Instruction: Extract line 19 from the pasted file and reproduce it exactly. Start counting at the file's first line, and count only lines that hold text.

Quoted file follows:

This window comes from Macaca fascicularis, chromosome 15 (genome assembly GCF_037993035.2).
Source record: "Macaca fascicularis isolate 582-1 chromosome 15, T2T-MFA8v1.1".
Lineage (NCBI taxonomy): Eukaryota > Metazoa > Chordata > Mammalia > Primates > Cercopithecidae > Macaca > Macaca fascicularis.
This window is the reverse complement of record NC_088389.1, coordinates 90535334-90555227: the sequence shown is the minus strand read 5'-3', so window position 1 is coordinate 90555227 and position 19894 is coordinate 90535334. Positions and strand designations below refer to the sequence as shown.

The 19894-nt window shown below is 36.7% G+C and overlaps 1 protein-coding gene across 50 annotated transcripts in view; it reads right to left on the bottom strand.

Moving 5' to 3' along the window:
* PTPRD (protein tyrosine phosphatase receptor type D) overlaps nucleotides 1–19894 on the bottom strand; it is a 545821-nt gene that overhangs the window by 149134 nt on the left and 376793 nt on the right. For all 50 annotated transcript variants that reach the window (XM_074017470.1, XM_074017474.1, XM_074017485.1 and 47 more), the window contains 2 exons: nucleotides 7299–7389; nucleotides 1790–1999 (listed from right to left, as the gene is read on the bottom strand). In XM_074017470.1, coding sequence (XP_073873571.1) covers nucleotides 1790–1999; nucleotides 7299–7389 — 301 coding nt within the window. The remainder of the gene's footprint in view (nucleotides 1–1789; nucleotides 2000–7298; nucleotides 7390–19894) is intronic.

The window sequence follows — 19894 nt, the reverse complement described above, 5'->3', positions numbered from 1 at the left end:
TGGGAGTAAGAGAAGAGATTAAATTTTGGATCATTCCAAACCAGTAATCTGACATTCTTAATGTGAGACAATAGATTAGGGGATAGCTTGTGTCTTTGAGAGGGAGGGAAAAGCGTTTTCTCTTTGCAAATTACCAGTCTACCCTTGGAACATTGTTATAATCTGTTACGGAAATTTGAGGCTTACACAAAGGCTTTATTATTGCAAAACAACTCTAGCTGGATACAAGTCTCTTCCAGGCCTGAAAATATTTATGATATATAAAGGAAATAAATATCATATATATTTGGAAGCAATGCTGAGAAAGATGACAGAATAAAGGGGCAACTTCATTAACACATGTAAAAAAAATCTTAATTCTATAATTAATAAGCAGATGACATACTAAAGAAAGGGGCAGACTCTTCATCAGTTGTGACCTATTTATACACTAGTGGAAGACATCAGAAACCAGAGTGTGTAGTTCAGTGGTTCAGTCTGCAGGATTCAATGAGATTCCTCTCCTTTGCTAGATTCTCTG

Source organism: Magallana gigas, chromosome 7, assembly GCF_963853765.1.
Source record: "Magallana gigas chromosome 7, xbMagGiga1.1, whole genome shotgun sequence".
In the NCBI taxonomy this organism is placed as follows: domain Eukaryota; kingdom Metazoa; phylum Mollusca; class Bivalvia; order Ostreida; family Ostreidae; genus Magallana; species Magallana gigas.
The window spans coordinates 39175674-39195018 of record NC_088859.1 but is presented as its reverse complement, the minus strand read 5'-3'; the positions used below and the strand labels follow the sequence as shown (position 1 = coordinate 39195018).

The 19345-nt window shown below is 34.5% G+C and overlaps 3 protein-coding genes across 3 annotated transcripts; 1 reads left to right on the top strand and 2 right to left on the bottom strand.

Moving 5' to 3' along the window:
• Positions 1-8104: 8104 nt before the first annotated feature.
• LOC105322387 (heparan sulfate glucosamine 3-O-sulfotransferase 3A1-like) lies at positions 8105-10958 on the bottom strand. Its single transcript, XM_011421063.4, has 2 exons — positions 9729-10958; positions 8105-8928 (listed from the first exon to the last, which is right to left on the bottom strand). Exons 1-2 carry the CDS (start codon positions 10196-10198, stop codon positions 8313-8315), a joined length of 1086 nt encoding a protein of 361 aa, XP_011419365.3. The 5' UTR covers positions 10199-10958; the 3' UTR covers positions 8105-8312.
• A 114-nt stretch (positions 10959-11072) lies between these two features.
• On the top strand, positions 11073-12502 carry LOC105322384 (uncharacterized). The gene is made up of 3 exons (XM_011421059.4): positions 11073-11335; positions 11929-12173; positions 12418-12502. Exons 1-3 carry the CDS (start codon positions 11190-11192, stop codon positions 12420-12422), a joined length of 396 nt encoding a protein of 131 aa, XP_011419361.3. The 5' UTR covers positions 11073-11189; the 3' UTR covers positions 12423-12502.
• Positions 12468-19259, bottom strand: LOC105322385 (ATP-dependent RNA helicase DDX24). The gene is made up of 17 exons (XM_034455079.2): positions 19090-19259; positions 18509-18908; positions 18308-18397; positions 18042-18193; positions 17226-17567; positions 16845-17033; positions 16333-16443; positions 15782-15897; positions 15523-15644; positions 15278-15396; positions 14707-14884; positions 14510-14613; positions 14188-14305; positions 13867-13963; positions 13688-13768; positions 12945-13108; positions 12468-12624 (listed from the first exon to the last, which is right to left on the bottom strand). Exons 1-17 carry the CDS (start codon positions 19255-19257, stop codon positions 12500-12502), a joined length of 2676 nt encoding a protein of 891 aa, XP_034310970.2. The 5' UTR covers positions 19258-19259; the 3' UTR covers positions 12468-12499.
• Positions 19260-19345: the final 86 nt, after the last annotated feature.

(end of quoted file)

• On the top strand, positions 11073-12502 carry LOC105322384 (uncharacterized). The gene is made up of 3 exons (XM_011421059.4): positions 11073-11335; positions 11929-12173; positions 12418-12502. Exons 1-3 carry the CDS (start codon positions 11190-11192, stop codon positions 12420-12422), a joined length of 396 nt encoding a protein of 131 aa, XP_011419361.3. The 5' UTR covers positions 11073-11189; the 3' UTR covers positions 12423-12502.